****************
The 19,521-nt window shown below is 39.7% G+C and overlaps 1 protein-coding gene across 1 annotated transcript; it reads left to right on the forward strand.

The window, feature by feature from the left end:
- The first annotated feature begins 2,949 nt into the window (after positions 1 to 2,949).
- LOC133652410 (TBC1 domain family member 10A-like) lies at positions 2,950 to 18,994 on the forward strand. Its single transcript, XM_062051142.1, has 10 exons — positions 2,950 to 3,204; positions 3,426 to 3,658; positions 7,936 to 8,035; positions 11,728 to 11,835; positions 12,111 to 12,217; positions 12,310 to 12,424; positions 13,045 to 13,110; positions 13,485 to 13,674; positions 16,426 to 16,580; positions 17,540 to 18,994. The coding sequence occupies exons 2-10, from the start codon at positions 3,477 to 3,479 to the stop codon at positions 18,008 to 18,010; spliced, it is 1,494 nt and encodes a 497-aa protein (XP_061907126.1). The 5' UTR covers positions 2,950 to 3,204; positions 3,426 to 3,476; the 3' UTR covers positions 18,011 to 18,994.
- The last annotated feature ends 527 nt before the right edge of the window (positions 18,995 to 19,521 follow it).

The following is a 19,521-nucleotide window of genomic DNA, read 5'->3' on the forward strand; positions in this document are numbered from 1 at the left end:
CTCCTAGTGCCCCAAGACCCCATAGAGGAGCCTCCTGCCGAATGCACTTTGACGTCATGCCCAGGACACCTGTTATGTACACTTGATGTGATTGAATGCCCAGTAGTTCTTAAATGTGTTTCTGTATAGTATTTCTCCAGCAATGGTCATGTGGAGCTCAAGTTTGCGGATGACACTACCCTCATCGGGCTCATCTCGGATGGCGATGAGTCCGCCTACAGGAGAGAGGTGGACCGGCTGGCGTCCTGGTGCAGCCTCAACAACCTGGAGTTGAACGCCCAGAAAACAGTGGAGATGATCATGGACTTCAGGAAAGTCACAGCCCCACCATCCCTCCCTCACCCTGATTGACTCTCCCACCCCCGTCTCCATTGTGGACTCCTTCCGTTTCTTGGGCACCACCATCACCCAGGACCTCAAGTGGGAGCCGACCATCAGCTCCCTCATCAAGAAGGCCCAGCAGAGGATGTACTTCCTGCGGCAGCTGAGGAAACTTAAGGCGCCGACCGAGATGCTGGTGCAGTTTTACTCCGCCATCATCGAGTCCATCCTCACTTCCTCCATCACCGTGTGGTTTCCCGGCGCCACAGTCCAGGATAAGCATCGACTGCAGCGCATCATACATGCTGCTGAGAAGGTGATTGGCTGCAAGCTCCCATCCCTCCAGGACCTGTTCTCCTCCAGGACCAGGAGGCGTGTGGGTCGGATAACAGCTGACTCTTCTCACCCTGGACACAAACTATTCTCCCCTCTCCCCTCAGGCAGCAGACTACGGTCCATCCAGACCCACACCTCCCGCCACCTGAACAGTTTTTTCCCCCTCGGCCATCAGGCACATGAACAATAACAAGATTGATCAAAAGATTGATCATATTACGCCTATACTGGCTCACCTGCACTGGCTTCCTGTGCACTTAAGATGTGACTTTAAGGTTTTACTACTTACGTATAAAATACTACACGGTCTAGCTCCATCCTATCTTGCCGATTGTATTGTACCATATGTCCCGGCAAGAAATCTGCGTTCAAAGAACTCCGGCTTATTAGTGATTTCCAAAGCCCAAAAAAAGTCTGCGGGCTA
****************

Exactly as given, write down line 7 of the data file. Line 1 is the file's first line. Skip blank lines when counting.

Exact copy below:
CTCCTAGTGCCCCAAGACCCCATAGAGGAGCCTCCTGCCGAATGCACTTTGACGTCATGCCCAGGACACCTGTTATGTACACTTGATGTGATTGAATGCCCAGTAGTTCTTAAATGTGTTTCTGTATAGTATTTCTCCAGCAATGGTCATGTGGAGCTCAAGTTTGCGGATGACACTACCCTCATCGGGCTCATCTCGGATGGCGATGAGTCCGCCTACAGGAGAGAGGTGGACCGGCTGGCGTCCTGGTGCAGCCTCAACAACCTGGAGTTGAACGCCCAGAAAACAGTGGAGATGATCATGGACTTCAGGAAAGTCACAGCCCCACCATCCCTCCCTCACCCTGATTGACTCTCCCACCCCCGTCTCCATTGTGGACTCCTTCCGTTTCTTGGGCACCACCATCACCCAGGACCTCAAGTGGGAGCCGACCATCAGCTCCCTCATCAAGAAGGCCCAGCAGAGGATGTACTTCCTGCGGCAGCTGAGGAAACTTAAGGCGCCGACCGAGATGCTGGTGCAGTTTTACTCCGCCATCATCGAGTCCATCCTCACTTCCTCCATCACCGTGTGGTTTCCCGGCGCCACAGTCCAGGATAAGCATCGACTGCAGCGCATCATACATGCTGCTGAGAAGGTGATTGGCTGCAAGCTCCCATCCCTCCAGGACCTGTTCTCCTCCAGGACCAGGAGGCGTGTGGGTCGGATAACAGCTGACTCTTCTCACCCTGGACACAAACTATTCTCCCCTCTCCCCTCAGGCAGCAGACTACGGTCCATCCAGACCCACACCTCCCGCCACCTGAACAGTTTTTTCCCCCTCGGCCATCAGGCACATGAACAATAACAAGATTGATCAAAAGATTGATCATATTACGCCTATACTGGCTCACCTGCACTGGCTTCCTGTGCACTTAAGATGTGACTTTAAGGTTTTACTACTTACGTATAAAATACTACACGGTCTAGCTCCATCCTATCTTGCCGATTGTATTGTACCATATGTCCCGGCAAGAAATCTGCGTTCAAAGAACTCCGGCTTATTAGTGATTTCCAAAGCCCAAAAAAAGTCTGCGGGCTA